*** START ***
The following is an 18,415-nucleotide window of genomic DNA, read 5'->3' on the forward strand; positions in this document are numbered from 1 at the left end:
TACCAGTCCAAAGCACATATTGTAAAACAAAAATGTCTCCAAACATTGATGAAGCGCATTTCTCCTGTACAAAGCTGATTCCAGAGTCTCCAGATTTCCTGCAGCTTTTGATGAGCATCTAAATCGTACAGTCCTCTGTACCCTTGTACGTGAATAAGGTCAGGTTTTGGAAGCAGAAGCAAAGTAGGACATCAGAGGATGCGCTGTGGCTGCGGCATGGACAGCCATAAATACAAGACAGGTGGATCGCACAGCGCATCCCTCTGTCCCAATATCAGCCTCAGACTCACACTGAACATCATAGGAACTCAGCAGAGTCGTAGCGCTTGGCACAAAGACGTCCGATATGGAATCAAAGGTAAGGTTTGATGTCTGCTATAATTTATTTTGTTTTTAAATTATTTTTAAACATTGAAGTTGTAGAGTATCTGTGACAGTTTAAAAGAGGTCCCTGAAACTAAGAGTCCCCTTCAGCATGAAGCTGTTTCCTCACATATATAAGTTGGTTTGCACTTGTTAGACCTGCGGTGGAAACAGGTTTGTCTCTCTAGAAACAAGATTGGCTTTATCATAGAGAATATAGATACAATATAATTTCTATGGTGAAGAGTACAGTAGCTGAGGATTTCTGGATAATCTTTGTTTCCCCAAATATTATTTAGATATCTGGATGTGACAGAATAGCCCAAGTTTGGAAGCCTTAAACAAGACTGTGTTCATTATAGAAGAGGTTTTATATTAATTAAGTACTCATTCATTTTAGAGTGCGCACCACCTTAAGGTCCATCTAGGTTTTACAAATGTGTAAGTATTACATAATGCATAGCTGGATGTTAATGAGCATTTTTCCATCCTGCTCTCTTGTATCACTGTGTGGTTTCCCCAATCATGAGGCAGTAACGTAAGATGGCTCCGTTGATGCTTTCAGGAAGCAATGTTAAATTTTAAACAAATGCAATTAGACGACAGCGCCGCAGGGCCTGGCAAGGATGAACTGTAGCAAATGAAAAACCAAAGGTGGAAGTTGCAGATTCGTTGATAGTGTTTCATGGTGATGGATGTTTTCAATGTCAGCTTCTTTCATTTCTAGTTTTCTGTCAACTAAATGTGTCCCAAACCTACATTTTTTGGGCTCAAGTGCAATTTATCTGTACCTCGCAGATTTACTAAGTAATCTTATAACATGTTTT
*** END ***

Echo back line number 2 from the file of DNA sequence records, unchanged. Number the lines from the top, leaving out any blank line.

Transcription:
TACCAGTCCAAAGCACATATTGTAAAACAAAAATGTCTCCAAACATTGATGAAGCGCATTTCTCCTGTACAAAGCTGATTCCAGAGTCTCCAGATTTCCTGCAGCTTTTGATGAGCATCTAAATCGTACAGTCCTCTGTACCCTTGTACGTGAATAAGGTCAGGTTTTGGAAGCAGAAGCAAAGTAGGACATCAGAGGATGCGCTGTGGCTGCGGCATGGACAGCCATAAATACAAGACAGGTGGATCGCACAGCGCATCCCTCTGTCCCAATATCAGCCTCAGACTCACACTGAACATCATAGGAACTCAGCAGAGTCGTAGCGCTTGGCACAAAGACGTCCGATATGGAATCAAAGGTAAGGTTTGATGTCTGCTATAATTTATTTTGTTTTTAAATTATTTTTAAACATTGAAGTTGTAGAGTATCTGTGACAGTTTAAAAGAGGTCCCTGAAACTAAGAGTCCCCTTCAGCATGAAGCTGTTTCCTCACATATATAAGTTGGTTTGCACTTGTTAGACCTGCGGTGGAAACAGGTTTGTCTCTCTAGAAACAAGATTGGCTTTATCATAGAGAATATAGATACAATATAATTTCTATGGTGAAGAGTACAGTAGCTGAGGATTTCTGGATAATCTTTGTTTCCCCAAATATTATTTAGATATCTGGATGTGACAGAATAGCCCAAGTTTGGAAGCCTTAAACAAGACTGTGTTCATTATAGAAGAGGTTTTATATTAATTAAGTACTCATTCATTTTAGAGTGCGCACCACCTTAAGGTCCATCTAGGTTTTACAAATGTGTAAGTATTACATAATGCATAGCTGGATGTTAATGAGCATTTTTCCATCCTGCTCTCTTGTATCACTGTGTGGTTTCCCCAATCATGAGGCAGTAACGTAAGATGGCTCCGTTGATGCTTTCAGGAAGCAATGTTAAATTTTAAACAAATGCAATTAGACGACAGCGCCGCAGGGCCTGGCAAGGATGAACTGTAGCAAATGAAAAACCAAAGGTGGAAGTTGCAGATTCGTTGATAGTGTTTCATGGTGATGGATGTTTTCAATGTCAGCTTCTTTCATTTCTAGTTTTCTGTCAACTAAATGTGTCCCAAACCTACATTTTTTGGGCTCAAGTGCAATTTATCTGTACCTCGCAGATTTACTAAGTAATCTTATAACATGTTTT